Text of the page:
OSU is on a list of 86 colleges nationwide under federal review for the way it handles reports of sexual assault. This new scrutiny of an age-old problem has led many to question whether colleges are doing enough to keep students safe.
Saturday afternoon football games, the magic of homecoming week, bell towers and stately brick buildings; these are the iconic images of college life, but alongside the glowing images, lurks a dark reality.
"As of right now, a woman is much more likely to experience sexual violence if she goes to college than if she doesn't," said OSU professor, John Foubert.
Foubert is a nationally recognized expert in the field of sexual violence on college campuses. He said studies show one-in-five college women will become victims before they graduate - but the vast majority of those crimes go unreported. He said, often, a woman's first response to the assault is to deny it even happened.
"Later on they tend to come out of that and say 'no, it did. I'm better able to handle it now and I want to hold someone accountable,'" Foubert explained.
At that point, many women fear their story won't be taken seriously. The majority of sexual violence cases on college campuses involve alcohol and that fact changes the way both victims and perpetrators see the crime.
"The most important thing that we need to realize about alcohol and sexual assault is that it's usually deliberately used be a perpetrator to lower the defenses of a victim," said Foubert.
He said studies have found about eight percent of college-age men admit to behavior that meets the legal definition of sexual assault; but college students, both men and women, often see it differently.
"A lot of people, something happens when they're drunk and they feel it's their fault because they shouldn't have drunk that much, when really women shouldn't have their bodies violated no matter what state they're in," said Catherine Sweeney.
Last fall, Sweeney was the Editor in Chief of the O'Colly, OSU's student newspaper.
"There are people who premeditate things like that, 'we'll just pump a girl full of Everclear and see what happens,' but they know what's going to happen," said Sweeney. "There's a lot of guilt associated with it. It's not even that they just felt like a victim, they felt like a victim that had asked for it."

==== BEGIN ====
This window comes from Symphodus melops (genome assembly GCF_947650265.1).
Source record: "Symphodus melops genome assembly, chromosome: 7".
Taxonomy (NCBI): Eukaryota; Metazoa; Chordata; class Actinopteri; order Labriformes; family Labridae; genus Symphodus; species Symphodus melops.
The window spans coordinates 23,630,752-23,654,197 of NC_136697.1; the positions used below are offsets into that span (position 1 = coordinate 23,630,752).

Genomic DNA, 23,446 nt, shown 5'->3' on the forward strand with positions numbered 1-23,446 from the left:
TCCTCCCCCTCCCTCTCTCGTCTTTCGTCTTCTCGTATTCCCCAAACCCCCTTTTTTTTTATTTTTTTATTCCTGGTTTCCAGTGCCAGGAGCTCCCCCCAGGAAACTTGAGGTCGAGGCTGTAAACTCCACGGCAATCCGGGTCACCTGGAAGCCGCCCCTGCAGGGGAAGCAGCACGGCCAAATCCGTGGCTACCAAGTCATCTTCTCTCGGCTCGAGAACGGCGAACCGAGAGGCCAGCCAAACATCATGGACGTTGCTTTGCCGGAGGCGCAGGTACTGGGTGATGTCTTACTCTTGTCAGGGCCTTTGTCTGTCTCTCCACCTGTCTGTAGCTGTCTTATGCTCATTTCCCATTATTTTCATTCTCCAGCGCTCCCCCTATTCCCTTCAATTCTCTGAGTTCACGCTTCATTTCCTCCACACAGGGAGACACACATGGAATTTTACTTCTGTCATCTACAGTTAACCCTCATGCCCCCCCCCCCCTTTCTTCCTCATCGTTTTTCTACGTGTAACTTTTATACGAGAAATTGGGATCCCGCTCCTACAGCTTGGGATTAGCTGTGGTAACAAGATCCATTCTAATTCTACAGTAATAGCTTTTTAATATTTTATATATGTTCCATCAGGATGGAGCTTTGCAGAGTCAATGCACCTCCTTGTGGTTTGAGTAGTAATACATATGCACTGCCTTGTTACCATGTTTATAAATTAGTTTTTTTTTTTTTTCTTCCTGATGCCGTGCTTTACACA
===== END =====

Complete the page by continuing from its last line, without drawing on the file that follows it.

After OSU landed on the list of colleges being investigated for Title 9 violations, the O'Colly assigned managing editor Kassie McClung, who was a reporter at the time, to look into what was being done to prevent sexual assaults. What she found was a one-time, mandatory on-line sexual assault prevention training course for all students starting this fall, and that didn't impress her.
"As you're digging, learning more, you want to know, 'what do the experts say about this? Is it effective," McClung asked.
She found out that it's not and Foubert, who travels the country advising colleges on the issue, agreed.
"We need to go above what's legal and go to what's ethical, what's developmental and what's helpful," he said.
Vice President of OSU Student Affairs, Lee Bird said, "I'm sure there are institutions that do a really horrible job of this, or actually tell people, 'don't bother to report it because nobody cares,' I don't believe that occurs here."
Like Foubert, Bird has spent decades trying to address the problem of sexual violence on campus.
"There's so much to be done, and it's not, 'well if you only did this,' I don't think there's a magic bullet here," Bird said.
She defends OSU's online program as an efficient way to reach a large number of students in a short amount of time and said she and her staff talk about the issue to any group that will listen.
"In some ways, I'm happy that it's getting, that people are talking about it and saying we need to do more," she said.
But what that more will be, and who will pay for it, is another issue. With new federal guidelines going into effect next summer, Bird said universities will be hard pressed for resources.
"We need counselors, we need advisors, we need additional training," she said. "This is another unfunded mandate for higher education."
One thing all parties agree on it that this conversation is just beginning; and Foubert said one more group needs to join them.
"I think we need to see more parents saying 'we know that one in four college women have survived rape and attempted rape, what are you doing about it,'" he said.
Of the 86 schools under federal investigation, OSU is one of 12 targeted for an even more sweeping compliance review, done by the Office of Civil Rights. Bird said the university may have landed on the list because of the accusations made by Sports Illustrated last year. Others point to the scandal surrounding the sexual assault at the FarmHouse fraternity, which university officials withheld from Stillwater police for almost a month.
Bird said the investigators have already made one visit to campus and will be coming back soon to complete their report; if found in violation, OSU could face financial penalties.
Now, the statistic cited by OSU professor John Foubert, that one in five college women will be the victim of sexual violence before graduation, has been called into question in recent weeks. That statistic was taken from surveys done at two major universities, one in the Midwest, one in the South. However, critics say, it is not fair or accurate to use that number for all colleges and universities.